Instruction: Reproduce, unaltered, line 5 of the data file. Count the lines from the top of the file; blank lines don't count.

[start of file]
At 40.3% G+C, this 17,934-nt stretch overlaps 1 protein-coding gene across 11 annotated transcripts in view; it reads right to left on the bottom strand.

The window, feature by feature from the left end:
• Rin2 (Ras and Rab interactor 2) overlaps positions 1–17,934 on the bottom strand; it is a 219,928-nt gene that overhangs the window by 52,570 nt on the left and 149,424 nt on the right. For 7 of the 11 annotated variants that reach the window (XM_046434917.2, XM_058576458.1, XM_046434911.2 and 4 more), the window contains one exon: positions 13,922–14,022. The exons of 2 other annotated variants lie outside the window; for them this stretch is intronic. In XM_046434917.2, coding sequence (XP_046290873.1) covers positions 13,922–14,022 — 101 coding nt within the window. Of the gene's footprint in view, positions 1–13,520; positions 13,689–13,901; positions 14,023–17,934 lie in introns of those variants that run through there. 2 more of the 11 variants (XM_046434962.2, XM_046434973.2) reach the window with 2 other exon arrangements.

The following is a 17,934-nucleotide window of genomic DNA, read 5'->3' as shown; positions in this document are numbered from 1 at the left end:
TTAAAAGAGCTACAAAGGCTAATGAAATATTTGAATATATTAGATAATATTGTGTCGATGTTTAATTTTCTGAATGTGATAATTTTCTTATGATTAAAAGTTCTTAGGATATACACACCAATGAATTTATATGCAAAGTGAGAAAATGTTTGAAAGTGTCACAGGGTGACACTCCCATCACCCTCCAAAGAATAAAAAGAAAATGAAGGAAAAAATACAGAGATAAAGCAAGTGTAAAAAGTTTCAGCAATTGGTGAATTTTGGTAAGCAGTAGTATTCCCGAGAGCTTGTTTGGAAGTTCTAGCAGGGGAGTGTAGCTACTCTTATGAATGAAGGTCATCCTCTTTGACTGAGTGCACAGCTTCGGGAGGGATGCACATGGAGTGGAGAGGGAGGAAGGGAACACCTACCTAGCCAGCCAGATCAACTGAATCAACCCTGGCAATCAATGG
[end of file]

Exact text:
TTAAAAGAGCTACAAAGGCTAATGAAATATTTGAATATATTAGATAATATTGTGTCGATGTTTAATTTTCTGAATGTGATAATTTTCTTATGATTAAAAGTTCTTAGGATATACACACCAATGAATTTATATGCAAAGTGAGAAAATGTTTGAAAGTGTCACAGGGTGACACTCCCATCACCCTCCAAAGAATAAAAAGAAAATGAAGGAAAAAATACAGAGATAAAGCAAGTGTAAAAAGTTTCAGCAATTGGTGAATTTTGGTAAGCAGTAGTATTCCCGAGAGCTTGTTTGGAAGTTCTAGCAGGGGAGTGTAGCTACTCTTATGAATGAAGGTCATCCTCTTTGACTGAGTGCACAGCTTCGGGAGGGATGCACATGGAGTGGAGAGGGAGGAAGGGAACACCTACCTAGCCAGCCAGATCAACTGAATCAACCCTGGCAATCAATGG